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  • Lynette Hawkins

    A final or presentation should never be more important than a persons life! What I am reading here from the students is that many professors need to take classes in emergency preparedness and lock down procedures. Maybe a class or two in compassion and common sense. Can you teach common sense? My prayers are with Professor Klugs’ family, and the entire Bruin family.My son was in that building today. My heart breaks for all of you.

  • Darren

    I am in the class that Prof. Lew had the sent the email to, and that screenshot that has been shared was certainly blown out of proportion. I agree that the wording of that sentence was bizarre, but it was taken out of context. It is important to note that her email was sent earlier when the situation was not yet confirmed, and that the final was actually a lab portion that had to be taken within a certain time (that is how statistics programming classes are structured) at the statistics lab (which is in Boelter). Because of this, she made it known to stay away from the lab and that the lab could be done from any location – which was understandable since the severity of the situation was not yet known. As noted above, she later sent out an email to apologize and cancel the entire lab portion of the final. She sent another long email later at night to explain her actions and apologize. Professor Vivian Lew is one of the most caring professors I have EVER seen at UCLA, and it is a shame that a body of text that was certainly taken out of context and used as an example to ‘shame’ professors was used to tarnish her reputation. I agree that some professors here definitely fall in this category of ‘showing no regard for students’, but she is definitely not one of them.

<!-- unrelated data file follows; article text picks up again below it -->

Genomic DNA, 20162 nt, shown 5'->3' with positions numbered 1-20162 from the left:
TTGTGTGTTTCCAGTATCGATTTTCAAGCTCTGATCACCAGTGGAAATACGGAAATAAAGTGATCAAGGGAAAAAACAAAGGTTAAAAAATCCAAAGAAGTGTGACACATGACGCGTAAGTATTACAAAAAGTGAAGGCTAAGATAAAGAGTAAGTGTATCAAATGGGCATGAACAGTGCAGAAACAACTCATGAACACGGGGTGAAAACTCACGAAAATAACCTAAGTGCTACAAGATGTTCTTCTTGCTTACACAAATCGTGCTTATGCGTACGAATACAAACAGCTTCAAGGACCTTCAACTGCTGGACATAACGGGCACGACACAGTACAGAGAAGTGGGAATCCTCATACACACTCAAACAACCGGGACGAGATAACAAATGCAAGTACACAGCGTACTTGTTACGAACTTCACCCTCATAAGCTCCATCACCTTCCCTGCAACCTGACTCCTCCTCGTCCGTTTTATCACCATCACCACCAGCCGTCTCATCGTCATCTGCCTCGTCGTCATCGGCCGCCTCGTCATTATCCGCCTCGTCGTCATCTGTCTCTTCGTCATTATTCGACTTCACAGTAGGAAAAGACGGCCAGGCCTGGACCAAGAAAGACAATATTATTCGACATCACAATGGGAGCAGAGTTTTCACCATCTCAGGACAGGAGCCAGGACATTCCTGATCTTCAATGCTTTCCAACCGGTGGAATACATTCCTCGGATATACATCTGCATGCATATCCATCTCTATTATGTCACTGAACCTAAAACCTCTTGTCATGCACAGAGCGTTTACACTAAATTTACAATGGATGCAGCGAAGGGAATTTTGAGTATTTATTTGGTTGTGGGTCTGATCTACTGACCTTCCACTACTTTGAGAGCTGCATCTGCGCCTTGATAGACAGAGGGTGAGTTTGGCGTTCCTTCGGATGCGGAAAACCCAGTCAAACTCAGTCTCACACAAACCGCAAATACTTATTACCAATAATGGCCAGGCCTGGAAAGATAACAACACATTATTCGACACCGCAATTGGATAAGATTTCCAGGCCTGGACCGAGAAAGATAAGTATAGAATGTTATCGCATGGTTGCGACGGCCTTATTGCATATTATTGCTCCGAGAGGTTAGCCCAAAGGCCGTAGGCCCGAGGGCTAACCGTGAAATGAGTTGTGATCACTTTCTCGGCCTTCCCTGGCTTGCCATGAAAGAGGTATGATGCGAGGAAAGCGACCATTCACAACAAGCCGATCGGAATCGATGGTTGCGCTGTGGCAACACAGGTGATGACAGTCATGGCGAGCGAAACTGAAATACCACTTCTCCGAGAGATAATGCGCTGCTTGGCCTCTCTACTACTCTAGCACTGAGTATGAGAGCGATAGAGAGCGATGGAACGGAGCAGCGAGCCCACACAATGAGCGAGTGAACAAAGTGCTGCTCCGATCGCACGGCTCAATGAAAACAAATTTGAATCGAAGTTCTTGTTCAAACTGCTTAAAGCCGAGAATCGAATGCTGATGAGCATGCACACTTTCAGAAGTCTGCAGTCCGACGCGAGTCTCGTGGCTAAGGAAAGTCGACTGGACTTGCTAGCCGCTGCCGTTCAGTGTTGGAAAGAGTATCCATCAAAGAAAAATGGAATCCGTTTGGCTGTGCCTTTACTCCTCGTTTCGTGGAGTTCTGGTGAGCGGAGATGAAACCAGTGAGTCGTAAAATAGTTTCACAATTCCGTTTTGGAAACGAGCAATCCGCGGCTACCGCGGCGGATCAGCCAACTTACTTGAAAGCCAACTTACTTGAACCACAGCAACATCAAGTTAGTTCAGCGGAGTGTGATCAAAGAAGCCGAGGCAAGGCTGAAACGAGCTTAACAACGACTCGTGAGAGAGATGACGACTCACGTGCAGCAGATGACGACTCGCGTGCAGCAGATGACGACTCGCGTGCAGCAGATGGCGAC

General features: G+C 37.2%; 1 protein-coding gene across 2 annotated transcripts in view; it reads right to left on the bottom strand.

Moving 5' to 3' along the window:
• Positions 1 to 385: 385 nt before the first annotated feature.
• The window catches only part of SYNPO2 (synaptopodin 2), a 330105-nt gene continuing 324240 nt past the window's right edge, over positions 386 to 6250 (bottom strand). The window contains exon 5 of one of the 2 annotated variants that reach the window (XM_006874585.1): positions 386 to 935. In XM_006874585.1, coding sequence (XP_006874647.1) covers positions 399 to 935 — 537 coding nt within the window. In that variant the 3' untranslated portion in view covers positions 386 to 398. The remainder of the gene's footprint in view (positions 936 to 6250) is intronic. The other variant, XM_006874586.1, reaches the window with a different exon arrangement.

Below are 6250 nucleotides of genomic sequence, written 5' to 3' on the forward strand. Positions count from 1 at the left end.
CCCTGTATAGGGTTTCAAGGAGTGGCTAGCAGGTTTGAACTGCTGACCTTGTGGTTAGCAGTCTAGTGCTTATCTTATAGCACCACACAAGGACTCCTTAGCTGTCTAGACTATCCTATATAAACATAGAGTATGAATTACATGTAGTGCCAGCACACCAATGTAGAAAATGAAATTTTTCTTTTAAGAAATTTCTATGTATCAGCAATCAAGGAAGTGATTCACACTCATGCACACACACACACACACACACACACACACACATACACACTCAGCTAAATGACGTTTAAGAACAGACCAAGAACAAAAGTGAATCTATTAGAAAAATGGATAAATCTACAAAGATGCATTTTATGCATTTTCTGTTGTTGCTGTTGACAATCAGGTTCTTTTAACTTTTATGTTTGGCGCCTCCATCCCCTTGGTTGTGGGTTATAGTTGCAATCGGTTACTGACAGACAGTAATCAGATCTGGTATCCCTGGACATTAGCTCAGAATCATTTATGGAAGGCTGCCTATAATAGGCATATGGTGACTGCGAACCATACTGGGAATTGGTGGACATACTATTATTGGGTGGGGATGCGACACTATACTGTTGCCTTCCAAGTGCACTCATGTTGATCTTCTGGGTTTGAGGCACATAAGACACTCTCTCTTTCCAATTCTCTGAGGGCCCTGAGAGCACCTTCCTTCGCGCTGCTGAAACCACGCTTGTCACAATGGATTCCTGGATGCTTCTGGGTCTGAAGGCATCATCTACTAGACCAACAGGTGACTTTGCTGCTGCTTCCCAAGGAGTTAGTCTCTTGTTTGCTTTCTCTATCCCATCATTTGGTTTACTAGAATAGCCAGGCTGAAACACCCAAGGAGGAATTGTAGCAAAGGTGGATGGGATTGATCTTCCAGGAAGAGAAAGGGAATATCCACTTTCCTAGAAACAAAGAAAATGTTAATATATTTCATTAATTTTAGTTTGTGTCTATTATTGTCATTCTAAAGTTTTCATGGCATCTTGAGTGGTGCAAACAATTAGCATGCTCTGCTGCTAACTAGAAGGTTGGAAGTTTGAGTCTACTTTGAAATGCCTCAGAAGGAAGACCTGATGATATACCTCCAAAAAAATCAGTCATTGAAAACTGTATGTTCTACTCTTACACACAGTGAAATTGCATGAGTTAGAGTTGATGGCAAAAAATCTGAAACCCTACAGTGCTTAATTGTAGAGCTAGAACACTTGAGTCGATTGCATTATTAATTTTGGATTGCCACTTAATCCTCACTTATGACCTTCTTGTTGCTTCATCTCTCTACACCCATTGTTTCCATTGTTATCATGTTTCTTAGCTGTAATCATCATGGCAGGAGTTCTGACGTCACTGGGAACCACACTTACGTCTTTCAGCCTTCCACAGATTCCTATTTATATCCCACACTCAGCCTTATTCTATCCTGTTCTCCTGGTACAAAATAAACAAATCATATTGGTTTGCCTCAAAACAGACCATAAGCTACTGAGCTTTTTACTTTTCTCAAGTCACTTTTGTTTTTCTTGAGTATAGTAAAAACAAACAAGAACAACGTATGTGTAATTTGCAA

• Zanther

      I agree that she is probably a great professor and great person AND that she doesn’t receive the negative shame/attention she is getting. Obviously there was a lot of confusion about everything.

      However, she specifically told students to disregard an emergency procedure and LEAVE an area during a lockdown of that area. Not acceptable. Criticisms on that point are valid. But again, the level of negativity she’s getting is also horrible. I can only imagine how she feels about it all. Awful I’m sure.

  • molerat
  • matt10023

    Looks like this was blown out of proportion and misrepresented by the students. Ah…. feelings. Those trump the facts, responsibility, and intelligence. I wish I could tell the IRS that taxes make me feel unsafe and not pay them….

    • Mengles

      Blown out of proportion? An active shooting situation? Are you crazy?